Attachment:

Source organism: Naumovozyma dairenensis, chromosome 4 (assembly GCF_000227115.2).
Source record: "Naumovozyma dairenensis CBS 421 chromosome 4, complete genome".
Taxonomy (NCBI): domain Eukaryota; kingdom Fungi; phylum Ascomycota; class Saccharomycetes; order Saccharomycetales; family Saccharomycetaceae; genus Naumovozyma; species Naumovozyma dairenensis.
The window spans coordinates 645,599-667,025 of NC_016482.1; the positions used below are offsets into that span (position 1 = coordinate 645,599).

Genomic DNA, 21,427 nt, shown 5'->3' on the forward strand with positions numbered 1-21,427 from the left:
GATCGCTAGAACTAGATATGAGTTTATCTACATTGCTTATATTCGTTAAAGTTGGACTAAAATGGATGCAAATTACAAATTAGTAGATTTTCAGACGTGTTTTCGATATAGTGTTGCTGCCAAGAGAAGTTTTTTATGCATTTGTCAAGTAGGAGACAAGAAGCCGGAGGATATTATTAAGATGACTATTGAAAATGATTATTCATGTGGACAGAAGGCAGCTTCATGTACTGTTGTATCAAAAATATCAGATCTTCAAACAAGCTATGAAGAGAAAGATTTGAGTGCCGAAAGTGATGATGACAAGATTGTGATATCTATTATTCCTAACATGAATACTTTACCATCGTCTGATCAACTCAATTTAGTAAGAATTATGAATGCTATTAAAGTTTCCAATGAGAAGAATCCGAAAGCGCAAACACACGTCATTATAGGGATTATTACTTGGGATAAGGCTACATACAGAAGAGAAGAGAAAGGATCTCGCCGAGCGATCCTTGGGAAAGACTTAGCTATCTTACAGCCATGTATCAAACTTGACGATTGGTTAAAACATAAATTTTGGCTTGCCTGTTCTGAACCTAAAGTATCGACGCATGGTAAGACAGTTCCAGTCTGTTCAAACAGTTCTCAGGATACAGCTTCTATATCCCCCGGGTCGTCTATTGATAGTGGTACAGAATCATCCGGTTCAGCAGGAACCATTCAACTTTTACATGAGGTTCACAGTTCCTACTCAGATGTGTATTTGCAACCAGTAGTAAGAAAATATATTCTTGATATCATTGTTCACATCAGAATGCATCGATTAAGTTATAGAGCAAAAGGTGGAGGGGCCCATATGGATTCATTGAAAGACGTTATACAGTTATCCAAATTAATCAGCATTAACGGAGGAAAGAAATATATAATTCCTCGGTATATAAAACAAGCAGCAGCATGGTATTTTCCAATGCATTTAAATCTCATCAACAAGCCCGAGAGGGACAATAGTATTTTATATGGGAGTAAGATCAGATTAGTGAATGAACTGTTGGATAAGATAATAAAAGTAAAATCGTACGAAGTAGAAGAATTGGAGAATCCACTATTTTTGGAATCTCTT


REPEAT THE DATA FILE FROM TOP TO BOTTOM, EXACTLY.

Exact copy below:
Source organism: Naumovozyma dairenensis, chromosome 4 (assembly GCF_000227115.2).
Source record: "Naumovozyma dairenensis CBS 421 chromosome 4, complete genome".
Taxonomy (NCBI): domain Eukaryota; kingdom Fungi; phylum Ascomycota; class Saccharomycetes; order Saccharomycetales; family Saccharomycetaceae; genus Naumovozyma; species Naumovozyma dairenensis.
The window spans coordinates 645,599-667,025 of NC_016482.1; the positions used below are offsets into that span (position 1 = coordinate 645,599).

Genomic DNA, 21,427 nt, shown 5'->3' on the forward strand with positions numbered 1-21,427 from the left:
GATCGCTAGAACTAGATATGAGTTTATCTACATTGCTTATATTCGTTAAAGTTGGACTAAAATGGATGCAAATTACAAATTAGTAGATTTTCAGACGTGTTTTCGATATAGTGTTGCTGCCAAGAGAAGTTTTTTATGCATTTGTCAAGTAGGAGACAAGAAGCCGGAGGATATTATTAAGATGACTATTGAAAATGATTATTCATGTGGACAGAAGGCAGCTTCATGTACTGTTGTATCAAAAATATCAGATCTTCAAACAAGCTATGAAGAGAAAGATTTGAGTGCCGAAAGTGATGATGACAAGATTGTGATATCTATTATTCCTAACATGAATACTTTACCATCGTCTGATCAACTCAATTTAGTAAGAATTATGAATGCTATTAAAGTTTCCAATGAGAAGAATCCGAAAGCGCAAACACACGTCATTATAGGGATTATTACTTGGGATAAGGCTACATACAGAAGAGAAGAGAAAGGATCTCGCCGAGCGATCCTTGGGAAAGACTTAGCTATCTTACAGCCATGTATCAAACTTGACGATTGGTTAAAACATAAATTTTGGCTTGCCTGTTCTGAACCTAAAGTATCGACGCATGGTAAGACAGTTCCAGTCTGTTCAAACAGTTCTCAGGATACAGCTTCTATATCCCCCGGGTCGTCTATTGATAGTGGTACAGAATCATCCGGTTCAGCAGGAACCATTCAACTTTTACATGAGGTTCACAGTTCCTACTCAGATGTGTATTTGCAACCAGTAGTAAGAAAATATATTCTTGATATCATTGTTCACATCAGAATGCATCGATTAAGTTATAGAGCAAAAGGTGGAGGGGCCCATATGGATTCATTGAAAGACGTTATACAGTTATCCAAATTAATCAGCATTAACGGAGGAAAGAAATATATAATTCCTCGGTATATAAAACAAGCAGCAGCATGGTATTTTCCAATGCATTTAAATCTCATCAACAAGCCCGAGAGGGACAATAGTATTTTATATGGGAGTAAGATCAGATTAGTGAATGAACTGTTGGATAAGATAATAAAAGTAAAATCGTACGAAGTAGAAGAATTGGAGAATCCACTATTTTTGGAATCTCTT